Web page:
Yearlong Ohio 444 road work near Wright-Patt in Fairborn impacting traffic, marathon

Construction has started on a $4.45 million Fairborn road project near Wright-Patterson Air Force Base and work is expected to last more than a year, causing lane closures and a detour.

The project on Broad Street, or Ohio 444, will run from West Dayton Drive to Pierce Drive, the area closest to Wright-Patt, according to the city.

“We’re maintaining traffic — one lane in both directions,” City Engineer Lee Harris said. “And we’re going to be focusing here in the first couple months on just waterline replacement and installation. That’s going to take us pretty much through September.”

The timing of the work prompted the U.S. Air Force Marathon, set for Sept. 16, to alter its course for the full marathon and get it recertified, officials said.

But Fairborn officials have been working with the contractor and marathon organizers to ensure the course isn’t impacted further, Harris said.

Work is starting at the southern end of the project and will move north, he said.

“The marathon is not going to be impacted at all,” Harris said. “Our goal is to get all of that work done and then when the marathon comes through, we’re actually going to move all of the barrels off the roadway. We’re going to sweep the roadway, make sure everything’s good. All of the asphalt is going to be replaced for the marathon.”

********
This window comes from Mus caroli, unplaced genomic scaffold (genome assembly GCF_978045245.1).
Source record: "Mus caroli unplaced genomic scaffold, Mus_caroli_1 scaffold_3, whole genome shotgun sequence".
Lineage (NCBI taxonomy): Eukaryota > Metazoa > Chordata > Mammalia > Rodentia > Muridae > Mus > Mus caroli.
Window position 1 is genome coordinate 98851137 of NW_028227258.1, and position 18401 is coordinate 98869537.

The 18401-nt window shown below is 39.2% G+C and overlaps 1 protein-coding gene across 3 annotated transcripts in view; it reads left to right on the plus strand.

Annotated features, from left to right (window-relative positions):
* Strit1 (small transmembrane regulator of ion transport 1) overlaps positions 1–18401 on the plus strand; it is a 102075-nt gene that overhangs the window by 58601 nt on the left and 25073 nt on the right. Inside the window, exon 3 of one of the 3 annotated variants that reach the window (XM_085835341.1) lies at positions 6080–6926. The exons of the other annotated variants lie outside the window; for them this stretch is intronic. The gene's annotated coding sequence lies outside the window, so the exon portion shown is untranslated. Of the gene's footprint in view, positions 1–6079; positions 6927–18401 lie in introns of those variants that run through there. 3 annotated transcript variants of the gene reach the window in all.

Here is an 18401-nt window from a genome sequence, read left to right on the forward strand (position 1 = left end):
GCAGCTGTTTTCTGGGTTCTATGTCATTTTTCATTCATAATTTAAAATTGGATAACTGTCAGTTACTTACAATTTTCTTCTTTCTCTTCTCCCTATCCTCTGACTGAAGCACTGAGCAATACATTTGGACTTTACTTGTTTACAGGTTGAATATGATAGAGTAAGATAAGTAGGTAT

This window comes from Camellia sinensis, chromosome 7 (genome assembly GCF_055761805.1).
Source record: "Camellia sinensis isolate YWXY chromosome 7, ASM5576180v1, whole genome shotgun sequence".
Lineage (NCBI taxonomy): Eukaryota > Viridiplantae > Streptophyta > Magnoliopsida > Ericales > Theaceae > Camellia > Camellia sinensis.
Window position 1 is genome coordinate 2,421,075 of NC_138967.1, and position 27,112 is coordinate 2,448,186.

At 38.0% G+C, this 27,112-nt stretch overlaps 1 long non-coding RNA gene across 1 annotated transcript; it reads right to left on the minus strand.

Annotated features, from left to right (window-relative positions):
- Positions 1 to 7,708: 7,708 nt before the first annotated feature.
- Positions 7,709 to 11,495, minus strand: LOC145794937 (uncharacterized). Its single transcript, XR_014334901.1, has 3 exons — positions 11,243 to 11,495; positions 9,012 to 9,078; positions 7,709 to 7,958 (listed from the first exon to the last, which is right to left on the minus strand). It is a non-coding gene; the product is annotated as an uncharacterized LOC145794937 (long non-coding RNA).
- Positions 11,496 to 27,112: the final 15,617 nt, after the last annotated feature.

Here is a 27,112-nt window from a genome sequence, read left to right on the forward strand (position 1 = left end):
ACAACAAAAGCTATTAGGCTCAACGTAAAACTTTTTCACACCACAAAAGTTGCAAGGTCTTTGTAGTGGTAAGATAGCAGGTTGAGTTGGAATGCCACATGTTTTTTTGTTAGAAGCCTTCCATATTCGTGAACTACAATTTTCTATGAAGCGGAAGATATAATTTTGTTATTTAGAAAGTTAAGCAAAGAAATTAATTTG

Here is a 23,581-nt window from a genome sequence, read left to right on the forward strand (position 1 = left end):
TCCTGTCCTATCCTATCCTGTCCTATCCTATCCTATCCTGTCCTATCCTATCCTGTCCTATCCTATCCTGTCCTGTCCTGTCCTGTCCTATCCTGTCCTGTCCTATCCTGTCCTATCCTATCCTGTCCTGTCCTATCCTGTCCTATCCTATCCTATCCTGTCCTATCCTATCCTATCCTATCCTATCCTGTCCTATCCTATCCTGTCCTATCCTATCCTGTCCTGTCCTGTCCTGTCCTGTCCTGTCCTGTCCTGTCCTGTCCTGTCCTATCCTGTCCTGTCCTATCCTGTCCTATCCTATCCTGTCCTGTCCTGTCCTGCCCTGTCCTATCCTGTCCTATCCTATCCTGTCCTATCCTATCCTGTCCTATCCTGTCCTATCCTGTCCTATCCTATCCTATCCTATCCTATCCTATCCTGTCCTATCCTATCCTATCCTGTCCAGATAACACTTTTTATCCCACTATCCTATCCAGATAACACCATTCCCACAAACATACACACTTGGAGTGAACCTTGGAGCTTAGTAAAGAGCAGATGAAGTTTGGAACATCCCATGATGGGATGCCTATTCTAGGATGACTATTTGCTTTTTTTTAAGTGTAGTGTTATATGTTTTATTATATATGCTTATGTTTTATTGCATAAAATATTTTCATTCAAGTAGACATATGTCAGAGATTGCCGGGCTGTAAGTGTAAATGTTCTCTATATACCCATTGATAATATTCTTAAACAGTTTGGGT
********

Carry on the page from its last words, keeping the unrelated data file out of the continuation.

However, a detour is expected, according to the city. That rerouting is due to a water main installation, requiring westbound truck traffic on Ohio 235/Xenia Drive to shift onto northbound Central Avenue, officials said.

The detour will avoid work on Broad and prevent traffic congestion due to the current lane configuration on Broad.

Work, which started Monday, is about 2,500 feet and is expected is to last through June 2024, Harris said.

Milcon Concrete was the contractor selected for the Broad Street work, the second phase of a multi-year project, Fairborn records show.

Phase II also will include new curbs and gutters, pavement base repairs, new asphalt, bike lanes, wider sidewalks, new trees, street lighting and other streetscape enhancements, according to the city.

A six-inch wide water line will be replaced with an eight-inch one, improving service and accommodating any new development, officials have said.

The first part of this phase is expected to take most of this year before crews switch sides to work on the east side of the road, according to the city.

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